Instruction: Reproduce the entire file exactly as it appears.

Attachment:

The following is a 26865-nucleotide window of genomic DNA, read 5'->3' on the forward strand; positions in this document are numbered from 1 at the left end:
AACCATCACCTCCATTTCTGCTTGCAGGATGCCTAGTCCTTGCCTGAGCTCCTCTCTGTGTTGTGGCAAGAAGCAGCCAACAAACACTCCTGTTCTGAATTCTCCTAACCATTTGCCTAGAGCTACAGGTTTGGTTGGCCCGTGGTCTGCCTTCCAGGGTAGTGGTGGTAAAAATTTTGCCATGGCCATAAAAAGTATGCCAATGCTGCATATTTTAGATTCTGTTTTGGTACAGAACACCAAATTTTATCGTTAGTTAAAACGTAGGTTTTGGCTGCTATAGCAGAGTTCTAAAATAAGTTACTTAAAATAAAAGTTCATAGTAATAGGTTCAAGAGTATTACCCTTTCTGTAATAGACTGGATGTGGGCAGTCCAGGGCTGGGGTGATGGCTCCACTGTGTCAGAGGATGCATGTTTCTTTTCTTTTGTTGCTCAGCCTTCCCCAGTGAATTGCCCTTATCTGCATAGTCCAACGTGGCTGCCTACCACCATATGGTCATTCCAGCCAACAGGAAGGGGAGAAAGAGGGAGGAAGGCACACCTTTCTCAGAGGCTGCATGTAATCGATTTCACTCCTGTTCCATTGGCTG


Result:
The following is a 26865-nucleotide window of genomic DNA, read 5'->3' on the forward strand; positions in this document are numbered from 1 at the left end:
AACCATCACCTCCATTTCTGCTTGCAGGATGCCTAGTCCTTGCCTGAGCTCCTCTCTGTGTTGTGGCAAGAAGCAGCCAACAAACACTCCTGTTCTGAATTCTCCTAACCATTTGCCTAGAGCTACAGGTTTGGTTGGCCCGTGGTCTGCCTTCCAGGGTAGTGGTGGTAAAAATTTTGCCATGGCCATAAAAAGTATGCCAATGCTGCATATTTTAGATTCTGTTTTGGTACAGAACACCAAATTTTATCGTTAGTTAAAACGTAGGTTTTGGCTGCTATAGCAGAGTTCTAAAATAAGTTACTTAAAATAAAAGTTCATAGTAATAGGTTCAAGAGTATTACCCTTTCTGTAATAGACTGGATGTGGGCAGTCCAGGGCTGGGGTGATGGCTCCACTGTGTCAGAGGATGCATGTTTCTTTTCTTTTGTTGCTCAGCCTTCCCCAGTGAATTGCCCTTATCTGCATAGTCCAACGTGGCTGCCTACCACCATATGGTCATTCCAGCCAACAGGAAGGGGAGAAAGAGGGAGGAAGGCACACCTTTCTCAGAGGCTGCATGTAATCGATTTCACTCCTGTTCCATTGGCTG